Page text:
Study guides

☆☆

Q: Do units of measure follow the standard deviation?

Write your answer...

Submit

Still have questions?

Related questions

They are effectively the same but the standard deviation is more popular because the units of measurement are the same as those for the variable.

Standard deviation has the same unit as the data set unit.

Because it is in same units as the original data. For example, if you have a sample of lengths, all in centimetres, the sample variance will be in units of centrimetres2 which might be more difficult to interpret but the sample standard deviation with be in units of centimetres, which would be relatively easy to intepret with reference to the data.

Suppose the mean of a sample is 1.72 metres, and the standard deviation of the sample is 3.44 metres. (Notice that the sample mean and the standard deviation will always have the same units.) Then the coefficient of variation will be 1.72 metres / 3.44 metres = 0.5. The units in the mean and standard deviation 'cancel out'-always.

The standard deviation has the same measurement units as the variable and is, therefore, more easily comprehended.

These measures are calculated for the comparison of dispersion in two or more than two sets of observations. These measures are free of the units in which the original data is measured. If the original data is in dollar or kilometers, we do not use these units with relative measure of dispersion. These measures are a sort of ratio and are called coefficients. Each absolute measure of dispersion can be converted into its relative measure. Thus the relative measures of dispersion are:Coefficient of Range or Coefficient of Dispersion.Coefficient of Quartile Deviation or Quartile Coefficient of Dispersion.Coefficient of Mean Deviation or Mean Deviation of Dispersion.Coefficient of Standard Deviation or Standard Coefficient of Dispersion.Coefficient of Variation (a special case of Standard Coefficient of Dispersion)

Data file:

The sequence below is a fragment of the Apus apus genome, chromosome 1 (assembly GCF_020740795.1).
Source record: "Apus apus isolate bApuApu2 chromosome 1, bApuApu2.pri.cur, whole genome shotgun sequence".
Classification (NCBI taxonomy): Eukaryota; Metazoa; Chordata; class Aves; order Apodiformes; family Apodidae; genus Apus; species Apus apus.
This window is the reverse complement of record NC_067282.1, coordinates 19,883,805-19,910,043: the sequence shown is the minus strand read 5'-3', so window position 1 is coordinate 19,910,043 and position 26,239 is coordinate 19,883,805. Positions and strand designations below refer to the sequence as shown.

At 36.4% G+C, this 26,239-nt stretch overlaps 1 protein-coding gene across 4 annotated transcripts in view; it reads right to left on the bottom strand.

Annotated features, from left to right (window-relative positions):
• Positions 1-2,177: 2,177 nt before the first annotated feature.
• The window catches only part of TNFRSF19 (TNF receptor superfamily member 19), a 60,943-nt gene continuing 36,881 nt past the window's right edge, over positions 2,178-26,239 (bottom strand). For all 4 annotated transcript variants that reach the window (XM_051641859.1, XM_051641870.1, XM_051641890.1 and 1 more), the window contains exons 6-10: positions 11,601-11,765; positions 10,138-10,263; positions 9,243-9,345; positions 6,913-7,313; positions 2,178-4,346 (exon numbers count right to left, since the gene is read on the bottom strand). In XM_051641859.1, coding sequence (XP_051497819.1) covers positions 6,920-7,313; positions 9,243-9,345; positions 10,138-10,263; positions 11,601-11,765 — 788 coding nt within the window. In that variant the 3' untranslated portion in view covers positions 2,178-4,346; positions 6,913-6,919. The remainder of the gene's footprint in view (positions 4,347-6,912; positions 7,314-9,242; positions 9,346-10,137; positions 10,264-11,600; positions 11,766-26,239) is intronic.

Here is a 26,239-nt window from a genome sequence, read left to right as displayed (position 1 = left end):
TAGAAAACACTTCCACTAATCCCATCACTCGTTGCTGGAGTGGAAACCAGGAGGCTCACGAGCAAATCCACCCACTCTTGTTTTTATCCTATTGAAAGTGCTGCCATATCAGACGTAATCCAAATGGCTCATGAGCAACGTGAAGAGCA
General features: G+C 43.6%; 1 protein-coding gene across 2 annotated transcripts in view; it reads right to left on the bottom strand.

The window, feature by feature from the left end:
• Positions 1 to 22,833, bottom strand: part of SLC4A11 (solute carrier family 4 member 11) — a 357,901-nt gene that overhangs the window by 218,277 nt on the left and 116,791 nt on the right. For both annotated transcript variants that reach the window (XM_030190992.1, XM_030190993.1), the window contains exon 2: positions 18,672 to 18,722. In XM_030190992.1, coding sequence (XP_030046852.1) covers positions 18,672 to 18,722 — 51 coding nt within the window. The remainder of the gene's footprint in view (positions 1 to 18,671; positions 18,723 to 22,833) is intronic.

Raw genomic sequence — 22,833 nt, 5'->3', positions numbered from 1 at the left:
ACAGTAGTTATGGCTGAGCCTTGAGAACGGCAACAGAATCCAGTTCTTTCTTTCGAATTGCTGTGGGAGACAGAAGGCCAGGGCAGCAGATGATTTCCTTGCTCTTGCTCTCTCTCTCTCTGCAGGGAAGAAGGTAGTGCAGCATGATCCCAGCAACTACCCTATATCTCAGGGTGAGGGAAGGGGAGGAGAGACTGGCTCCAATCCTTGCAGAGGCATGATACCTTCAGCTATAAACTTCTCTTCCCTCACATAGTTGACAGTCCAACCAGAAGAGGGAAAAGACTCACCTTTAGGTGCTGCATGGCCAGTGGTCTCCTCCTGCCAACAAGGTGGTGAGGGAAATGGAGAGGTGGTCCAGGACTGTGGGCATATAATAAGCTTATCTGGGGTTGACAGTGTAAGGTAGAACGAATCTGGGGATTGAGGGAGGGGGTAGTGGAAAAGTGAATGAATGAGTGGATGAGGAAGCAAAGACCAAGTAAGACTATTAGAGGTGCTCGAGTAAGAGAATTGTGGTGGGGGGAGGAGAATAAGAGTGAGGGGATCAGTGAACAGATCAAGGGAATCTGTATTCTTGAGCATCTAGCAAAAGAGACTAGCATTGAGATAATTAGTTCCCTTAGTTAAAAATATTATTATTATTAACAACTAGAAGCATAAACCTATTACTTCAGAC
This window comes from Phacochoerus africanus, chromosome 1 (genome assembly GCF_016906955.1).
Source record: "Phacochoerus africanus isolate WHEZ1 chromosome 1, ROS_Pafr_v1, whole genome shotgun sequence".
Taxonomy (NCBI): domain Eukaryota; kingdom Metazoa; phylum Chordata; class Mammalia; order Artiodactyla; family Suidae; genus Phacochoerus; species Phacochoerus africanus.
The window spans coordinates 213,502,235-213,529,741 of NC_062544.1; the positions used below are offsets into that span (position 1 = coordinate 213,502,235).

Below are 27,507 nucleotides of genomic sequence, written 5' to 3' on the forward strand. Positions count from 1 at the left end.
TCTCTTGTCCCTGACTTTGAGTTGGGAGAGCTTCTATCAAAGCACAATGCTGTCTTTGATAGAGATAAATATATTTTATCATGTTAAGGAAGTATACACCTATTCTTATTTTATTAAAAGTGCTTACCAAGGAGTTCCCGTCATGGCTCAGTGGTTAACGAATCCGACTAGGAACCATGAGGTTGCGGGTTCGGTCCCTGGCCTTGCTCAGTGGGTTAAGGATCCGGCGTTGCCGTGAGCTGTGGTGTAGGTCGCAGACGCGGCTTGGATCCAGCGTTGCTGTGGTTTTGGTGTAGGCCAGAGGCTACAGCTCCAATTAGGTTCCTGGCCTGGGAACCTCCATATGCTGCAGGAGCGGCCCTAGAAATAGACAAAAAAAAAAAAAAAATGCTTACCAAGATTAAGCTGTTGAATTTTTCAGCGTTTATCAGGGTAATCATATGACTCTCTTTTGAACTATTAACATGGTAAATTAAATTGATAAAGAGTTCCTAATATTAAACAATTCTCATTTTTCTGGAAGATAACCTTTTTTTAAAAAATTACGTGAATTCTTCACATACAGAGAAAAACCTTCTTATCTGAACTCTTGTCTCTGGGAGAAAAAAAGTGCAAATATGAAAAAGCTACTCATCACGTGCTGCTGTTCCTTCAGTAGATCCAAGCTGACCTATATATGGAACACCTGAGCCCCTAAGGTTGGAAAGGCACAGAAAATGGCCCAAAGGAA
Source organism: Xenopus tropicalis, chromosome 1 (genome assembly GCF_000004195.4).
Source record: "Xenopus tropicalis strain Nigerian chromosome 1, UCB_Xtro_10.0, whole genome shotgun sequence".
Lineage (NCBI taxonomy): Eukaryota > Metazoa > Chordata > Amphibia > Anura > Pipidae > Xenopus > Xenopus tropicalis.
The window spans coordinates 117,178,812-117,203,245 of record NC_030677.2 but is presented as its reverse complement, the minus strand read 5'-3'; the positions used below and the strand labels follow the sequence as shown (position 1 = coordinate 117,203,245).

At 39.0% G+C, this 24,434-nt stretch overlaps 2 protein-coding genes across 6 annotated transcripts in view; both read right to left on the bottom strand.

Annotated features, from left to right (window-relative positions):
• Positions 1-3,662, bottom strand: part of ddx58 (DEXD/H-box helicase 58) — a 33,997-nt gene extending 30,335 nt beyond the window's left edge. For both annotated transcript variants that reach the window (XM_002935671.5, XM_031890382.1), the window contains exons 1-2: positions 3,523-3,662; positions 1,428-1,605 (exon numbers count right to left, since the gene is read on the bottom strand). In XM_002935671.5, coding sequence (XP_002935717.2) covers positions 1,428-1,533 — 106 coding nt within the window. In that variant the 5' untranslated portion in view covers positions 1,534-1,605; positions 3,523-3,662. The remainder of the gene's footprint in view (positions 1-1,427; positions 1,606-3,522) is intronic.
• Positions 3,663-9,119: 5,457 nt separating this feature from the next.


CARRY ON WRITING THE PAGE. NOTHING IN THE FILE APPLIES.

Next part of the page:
These measures are calculated for the comparison of dispersion in two or more than two sets of observations. These measures are free of the units in which the original data is measured. If the original data is in dollar or kilometers, we do not use these units with relative measure of dispersion. These measures are a sort of ratio and are called coefficients. Each absolute measure of dispersion can be converted into its relative measure. Thus the relative measures of dispersion are:Coefficient of Range or Coefficient of Dispersion.Coefficient of Quartile Deviation or Quartile Coefficient of Dispersion.Coefficient of Mean Deviation or Mean Deviation of Dispersion.Coefficient of Standard Deviation or Standard Coefficient of Dispersion.Coefficient of Variation (a special case of Standard Coefficient of Dispersion)

The mean is 12 and each observation is 8 units away from 12.

Non standard units used in the phillipines

The formula for standard deviation has both a square (which is a power of 2) and a square-root (a power of 1/2). Both must be there to balance each other, to keep the standard deviation value's magnitude similar to (having the same units as) the sample numbers from which it's calculated. If either is removed from the formula, the resulting standard deviation value will have different units, reducing its usefulness as a meaningful statistic.

It depends on what you are trying to measure. There are different standard units for different characteristics.

'Standard' units provide a fixed, recognisable measurement by which everything can be compared.

People also asked